Digitized Manuscripts

Syriac Manuscripts Online

A few years ago we created a page that collected and organized all the dispersed and sometimes hard-to-find Syriac manuscript catalogs. That page, which provides direct links to PDFs of those catalogs, has proved useful to many scholars who would not otherwise have access to all of them in one place at their local libraries. However, since creating that page, several collections of Syriac manuscripts have been digitized and made freely available online. We have endeavored here to create a complimentary resource that offers direct access to digitized manuscripts around the world. We hope this new tool will provide further avenues of research in fields which utilize Syriac, Arabic, and Garshuni.

Despite the revolution of digitized manuscripts being made available online, it is still often difficult to find individual manuscripts within the various online collections. Therefore, we have attempted to create here a single access point to the manuscripts themselves for scholars focusing on Syriac research. We have organized the manuscripts through two related tables, linked below. Both of them contain the entirety of the manuscript data, differing only in their two methods of searching.

These two digitized manuscript tables aim for comprehensive searchability of all Syriac manuscripts available online. The number of digitized manuscripts is now in the thousands and, consequently, we have not yet been able to incorpoate all the available manuscripts. As a start, however, all digitized manuscripts outside of vHMML (approximately 1500 manuscripts) and the Dunhuang Project (approximately 650 fragments) are here present. We are continuously adding data from these two special collections (and other collections as they come online) and hope to complete their holdings soon. (Please note that, while all the manuscript images from vHMML are freely available online, an account is required to view them. Registration is offered at no cost to scholars, and the form for membership is here.)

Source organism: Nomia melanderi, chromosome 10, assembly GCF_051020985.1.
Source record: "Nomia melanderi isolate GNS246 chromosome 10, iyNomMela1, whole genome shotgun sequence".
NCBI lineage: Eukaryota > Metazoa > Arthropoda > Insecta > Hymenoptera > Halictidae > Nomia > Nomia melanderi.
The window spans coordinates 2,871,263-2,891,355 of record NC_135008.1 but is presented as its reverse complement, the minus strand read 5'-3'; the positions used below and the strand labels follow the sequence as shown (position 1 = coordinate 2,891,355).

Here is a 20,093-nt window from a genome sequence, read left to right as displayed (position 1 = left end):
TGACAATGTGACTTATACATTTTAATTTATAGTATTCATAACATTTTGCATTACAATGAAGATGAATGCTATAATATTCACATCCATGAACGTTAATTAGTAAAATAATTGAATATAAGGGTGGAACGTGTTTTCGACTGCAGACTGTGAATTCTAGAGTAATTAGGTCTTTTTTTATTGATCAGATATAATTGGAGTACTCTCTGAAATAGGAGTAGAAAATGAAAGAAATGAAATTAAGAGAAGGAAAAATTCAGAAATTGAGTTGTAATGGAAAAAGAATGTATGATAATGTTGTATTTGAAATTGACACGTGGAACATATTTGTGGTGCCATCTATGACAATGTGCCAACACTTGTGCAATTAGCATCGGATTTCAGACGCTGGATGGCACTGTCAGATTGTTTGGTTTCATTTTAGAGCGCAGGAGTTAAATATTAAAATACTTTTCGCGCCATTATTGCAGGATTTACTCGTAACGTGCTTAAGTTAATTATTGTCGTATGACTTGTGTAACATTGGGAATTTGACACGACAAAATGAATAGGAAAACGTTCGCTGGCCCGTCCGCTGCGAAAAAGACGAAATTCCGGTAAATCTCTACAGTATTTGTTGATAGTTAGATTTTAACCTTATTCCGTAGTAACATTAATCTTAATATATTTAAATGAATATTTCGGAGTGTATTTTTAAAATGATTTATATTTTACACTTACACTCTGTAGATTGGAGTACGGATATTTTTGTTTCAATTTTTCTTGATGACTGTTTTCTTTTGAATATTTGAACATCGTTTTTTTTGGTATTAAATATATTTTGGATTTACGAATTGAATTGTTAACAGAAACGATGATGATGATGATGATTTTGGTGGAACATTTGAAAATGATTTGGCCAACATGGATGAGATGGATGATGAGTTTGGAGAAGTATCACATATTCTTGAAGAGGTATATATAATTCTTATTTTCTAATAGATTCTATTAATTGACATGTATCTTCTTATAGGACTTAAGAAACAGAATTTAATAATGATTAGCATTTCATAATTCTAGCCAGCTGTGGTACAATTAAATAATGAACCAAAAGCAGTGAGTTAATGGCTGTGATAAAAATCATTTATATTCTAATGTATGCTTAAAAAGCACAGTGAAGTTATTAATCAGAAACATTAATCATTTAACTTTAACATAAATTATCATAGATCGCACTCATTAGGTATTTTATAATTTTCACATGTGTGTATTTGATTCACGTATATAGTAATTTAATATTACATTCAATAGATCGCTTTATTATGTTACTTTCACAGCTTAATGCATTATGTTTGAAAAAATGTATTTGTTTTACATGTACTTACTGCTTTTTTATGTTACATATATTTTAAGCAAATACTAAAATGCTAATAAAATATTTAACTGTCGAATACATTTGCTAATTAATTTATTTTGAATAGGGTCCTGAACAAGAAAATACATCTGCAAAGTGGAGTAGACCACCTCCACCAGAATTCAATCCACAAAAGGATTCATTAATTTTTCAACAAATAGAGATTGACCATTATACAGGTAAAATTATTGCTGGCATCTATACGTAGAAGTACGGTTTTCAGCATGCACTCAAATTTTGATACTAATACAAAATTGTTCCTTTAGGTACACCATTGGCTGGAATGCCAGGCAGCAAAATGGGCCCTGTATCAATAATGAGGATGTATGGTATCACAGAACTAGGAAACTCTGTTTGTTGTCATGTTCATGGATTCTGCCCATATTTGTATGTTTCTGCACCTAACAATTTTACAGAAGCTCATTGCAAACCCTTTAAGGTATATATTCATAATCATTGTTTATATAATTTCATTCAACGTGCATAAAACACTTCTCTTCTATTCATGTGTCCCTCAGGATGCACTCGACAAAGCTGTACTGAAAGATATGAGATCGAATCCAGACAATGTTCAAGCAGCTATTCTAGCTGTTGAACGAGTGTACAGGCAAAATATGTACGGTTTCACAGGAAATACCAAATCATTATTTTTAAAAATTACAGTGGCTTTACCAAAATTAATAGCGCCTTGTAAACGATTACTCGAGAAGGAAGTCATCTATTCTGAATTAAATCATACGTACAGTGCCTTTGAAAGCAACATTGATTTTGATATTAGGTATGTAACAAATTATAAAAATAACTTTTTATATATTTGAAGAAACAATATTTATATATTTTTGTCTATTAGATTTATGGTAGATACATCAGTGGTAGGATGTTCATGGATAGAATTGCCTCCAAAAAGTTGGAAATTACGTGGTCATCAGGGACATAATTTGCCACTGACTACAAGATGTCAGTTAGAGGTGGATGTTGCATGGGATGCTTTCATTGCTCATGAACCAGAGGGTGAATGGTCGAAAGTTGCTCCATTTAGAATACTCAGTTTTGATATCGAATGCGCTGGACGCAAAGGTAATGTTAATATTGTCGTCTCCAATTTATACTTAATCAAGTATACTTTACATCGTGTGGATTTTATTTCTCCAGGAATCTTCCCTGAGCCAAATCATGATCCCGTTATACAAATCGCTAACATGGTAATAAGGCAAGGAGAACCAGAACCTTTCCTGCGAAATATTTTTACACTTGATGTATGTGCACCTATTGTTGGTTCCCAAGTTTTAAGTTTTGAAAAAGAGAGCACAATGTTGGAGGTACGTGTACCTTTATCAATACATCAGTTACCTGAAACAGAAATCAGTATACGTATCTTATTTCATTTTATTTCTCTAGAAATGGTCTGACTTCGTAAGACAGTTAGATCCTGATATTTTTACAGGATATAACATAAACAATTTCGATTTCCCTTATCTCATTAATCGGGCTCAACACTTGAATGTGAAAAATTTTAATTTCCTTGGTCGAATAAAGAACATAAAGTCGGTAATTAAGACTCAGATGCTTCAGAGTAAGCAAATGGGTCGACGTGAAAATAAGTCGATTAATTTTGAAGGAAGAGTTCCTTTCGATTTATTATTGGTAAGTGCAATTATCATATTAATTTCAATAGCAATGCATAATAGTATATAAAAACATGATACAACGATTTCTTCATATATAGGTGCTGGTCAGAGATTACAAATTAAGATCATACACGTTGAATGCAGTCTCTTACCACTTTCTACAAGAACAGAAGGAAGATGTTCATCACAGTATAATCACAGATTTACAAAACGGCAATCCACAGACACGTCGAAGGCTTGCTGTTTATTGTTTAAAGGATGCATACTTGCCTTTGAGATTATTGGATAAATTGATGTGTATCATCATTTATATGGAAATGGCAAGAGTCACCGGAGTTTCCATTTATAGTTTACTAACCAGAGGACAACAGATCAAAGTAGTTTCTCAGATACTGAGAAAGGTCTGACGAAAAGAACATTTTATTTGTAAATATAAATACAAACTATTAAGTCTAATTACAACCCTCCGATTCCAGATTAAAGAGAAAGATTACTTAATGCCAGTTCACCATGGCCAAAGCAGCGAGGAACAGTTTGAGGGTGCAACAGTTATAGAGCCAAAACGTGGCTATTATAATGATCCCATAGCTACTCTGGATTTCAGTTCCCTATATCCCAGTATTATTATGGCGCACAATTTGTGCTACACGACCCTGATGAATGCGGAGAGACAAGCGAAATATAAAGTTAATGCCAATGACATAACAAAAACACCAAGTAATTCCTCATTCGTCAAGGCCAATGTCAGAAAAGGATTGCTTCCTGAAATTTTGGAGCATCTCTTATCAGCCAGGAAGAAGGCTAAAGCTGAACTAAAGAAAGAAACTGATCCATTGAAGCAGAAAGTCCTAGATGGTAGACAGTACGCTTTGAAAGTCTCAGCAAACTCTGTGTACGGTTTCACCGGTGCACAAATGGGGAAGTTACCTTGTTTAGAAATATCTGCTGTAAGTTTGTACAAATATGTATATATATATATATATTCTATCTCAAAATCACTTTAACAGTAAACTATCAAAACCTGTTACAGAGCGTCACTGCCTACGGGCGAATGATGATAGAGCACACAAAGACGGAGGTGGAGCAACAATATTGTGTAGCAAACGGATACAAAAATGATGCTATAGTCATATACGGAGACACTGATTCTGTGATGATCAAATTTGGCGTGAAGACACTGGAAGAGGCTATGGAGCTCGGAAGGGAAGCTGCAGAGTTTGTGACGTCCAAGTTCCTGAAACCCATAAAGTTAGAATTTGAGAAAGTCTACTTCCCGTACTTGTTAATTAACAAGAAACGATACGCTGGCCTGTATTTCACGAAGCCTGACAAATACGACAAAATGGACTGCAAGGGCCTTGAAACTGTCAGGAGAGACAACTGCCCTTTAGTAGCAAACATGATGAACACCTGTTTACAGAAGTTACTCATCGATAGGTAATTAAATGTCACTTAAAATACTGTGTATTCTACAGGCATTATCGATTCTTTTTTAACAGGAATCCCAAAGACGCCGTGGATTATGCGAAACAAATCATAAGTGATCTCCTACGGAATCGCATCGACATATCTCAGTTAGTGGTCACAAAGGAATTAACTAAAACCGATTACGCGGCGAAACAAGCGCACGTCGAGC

Table 1: Sortable

This table is sortable by shelf-mark (i.e. manuscript name or project number), approximate date, and language. The contents of the manuscripts are searchable in this table by general keyword. The entries in the table contain the relevant information for each manuscript, and where possible a hyperlink is given to a published catalog entry containing information on the individual manuscript.

Table 2: Faceted

Not sure what to search for? This table organizes the collections of Syriac manuscripts by key terms. Click any of the categorized menu items to narrow down your search. As in the sortable table, entries in the faceted table contain the relevant information for each manuscript, and where possible a hyperlink is given to a published catalog entry containing information on the individual manuscript.